The good news for government organizations at every level is that information about citizen concerns and industry trends is more available than ever. The most recent news on public opinion and trends affecting government work reveal that these issues are all tightly related. Implementing mobile solutions for government; focusing technology and social media implementations around customer service; and improving internal, inter-agency, and public collaboration are all part of the solution for government organizations working on initiatives to better serve the public.

To view the complete list of survey categories and rankings and to learn more how the public sector can act on the top trends in government, download GovDelivery’s white papers below:

Top 2013 Trends for Federal Agencies

2013 Trends for State and Local Government

More collaboration, better customer service, and expanded use of mobile devices and applications are top trends for federal government agencies in 2013. The trends are intertwined. Mobile devices/apps make information available 24/7 and increase interaction between customers and agencies and between agencies. The result is more collaboration and better customer service.

About 200 individuals in U.S. federal agencies identified the top 2013 trends in a GovDelivery survey. They identified the top trends from a list of hot topics, such as big data/open data, cybersecurity, budgets, technology and cloud computing.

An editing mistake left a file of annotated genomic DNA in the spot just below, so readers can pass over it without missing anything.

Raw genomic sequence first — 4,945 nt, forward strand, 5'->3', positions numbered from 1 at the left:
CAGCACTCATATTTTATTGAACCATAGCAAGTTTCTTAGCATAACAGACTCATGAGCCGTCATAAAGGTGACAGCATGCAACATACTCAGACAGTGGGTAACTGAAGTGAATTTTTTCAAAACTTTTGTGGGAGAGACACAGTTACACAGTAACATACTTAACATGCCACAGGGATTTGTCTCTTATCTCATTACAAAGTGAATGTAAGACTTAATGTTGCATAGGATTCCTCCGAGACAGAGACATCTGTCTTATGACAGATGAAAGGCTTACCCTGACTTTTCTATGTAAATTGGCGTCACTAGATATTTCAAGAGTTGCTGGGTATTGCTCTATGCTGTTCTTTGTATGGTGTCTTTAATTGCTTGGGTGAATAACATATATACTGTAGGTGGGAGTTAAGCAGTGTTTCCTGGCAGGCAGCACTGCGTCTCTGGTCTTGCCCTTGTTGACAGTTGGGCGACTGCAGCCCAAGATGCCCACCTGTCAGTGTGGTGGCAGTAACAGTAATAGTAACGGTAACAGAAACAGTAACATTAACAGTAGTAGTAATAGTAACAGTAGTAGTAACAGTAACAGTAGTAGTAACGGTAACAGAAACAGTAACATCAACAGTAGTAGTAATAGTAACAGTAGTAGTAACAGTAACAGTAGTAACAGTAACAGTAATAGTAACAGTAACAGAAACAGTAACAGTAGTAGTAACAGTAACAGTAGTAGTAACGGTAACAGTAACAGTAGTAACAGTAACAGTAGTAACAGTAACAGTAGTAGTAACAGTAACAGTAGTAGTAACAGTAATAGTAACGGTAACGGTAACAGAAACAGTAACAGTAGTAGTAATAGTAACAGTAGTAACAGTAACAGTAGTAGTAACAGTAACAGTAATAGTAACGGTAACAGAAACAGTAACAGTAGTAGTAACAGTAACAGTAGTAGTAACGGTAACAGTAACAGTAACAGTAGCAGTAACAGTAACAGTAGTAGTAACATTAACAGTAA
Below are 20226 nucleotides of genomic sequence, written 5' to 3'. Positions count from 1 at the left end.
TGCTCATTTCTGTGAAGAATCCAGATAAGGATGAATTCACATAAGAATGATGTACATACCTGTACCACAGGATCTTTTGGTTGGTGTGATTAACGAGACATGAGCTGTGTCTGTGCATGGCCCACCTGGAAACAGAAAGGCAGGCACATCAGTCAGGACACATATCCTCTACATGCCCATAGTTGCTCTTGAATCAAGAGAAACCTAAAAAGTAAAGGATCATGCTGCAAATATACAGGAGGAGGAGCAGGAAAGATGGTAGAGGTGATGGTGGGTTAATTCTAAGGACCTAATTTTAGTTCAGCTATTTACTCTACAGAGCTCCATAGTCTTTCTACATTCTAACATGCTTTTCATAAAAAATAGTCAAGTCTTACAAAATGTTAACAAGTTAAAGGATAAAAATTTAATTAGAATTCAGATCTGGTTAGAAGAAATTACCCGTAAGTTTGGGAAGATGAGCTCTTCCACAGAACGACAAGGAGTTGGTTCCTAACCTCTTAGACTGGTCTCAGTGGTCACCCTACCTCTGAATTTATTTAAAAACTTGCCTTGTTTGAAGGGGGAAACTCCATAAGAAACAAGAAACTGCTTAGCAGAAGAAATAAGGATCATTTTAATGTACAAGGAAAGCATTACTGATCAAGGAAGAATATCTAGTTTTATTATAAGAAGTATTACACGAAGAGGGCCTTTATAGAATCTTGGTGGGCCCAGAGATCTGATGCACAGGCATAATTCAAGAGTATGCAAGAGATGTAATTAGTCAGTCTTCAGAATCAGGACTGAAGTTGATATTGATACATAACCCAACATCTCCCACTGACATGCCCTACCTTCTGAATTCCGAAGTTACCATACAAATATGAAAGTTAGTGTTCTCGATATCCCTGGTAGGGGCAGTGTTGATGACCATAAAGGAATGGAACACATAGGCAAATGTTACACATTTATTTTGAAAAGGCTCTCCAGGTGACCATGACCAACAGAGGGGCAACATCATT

Respondents were asked to look at the trends through three filters:

  • Trends taking center stage in 2013 (affecting their agencies and others)
  • Trends directly affecting their own work
  • Trends that their organizations are already addressing

The three trends ranked at the top of all three categories were those with the greatest impact on government productivity and effectiveness:

  • Mobility and bring your own device (BYOD)
  • Citizen/customer service
  • Collaboration with other agencies and with citizens

fedchartFollowing is a brief summary of each top trend presented in a white paper that is available for download.

Mobile Government Tops the Agenda

Mobile government/bring your own device (BYOD) tops the list of trends that respondents think will take center stage in 2013. Citizens and constituents are embracing mobile technologies and mobile apps at a rapid pace creating new opportunities for government agencies to engage with them. Mobile is an important channel for information distribution and can be critical for time-sensitive communications.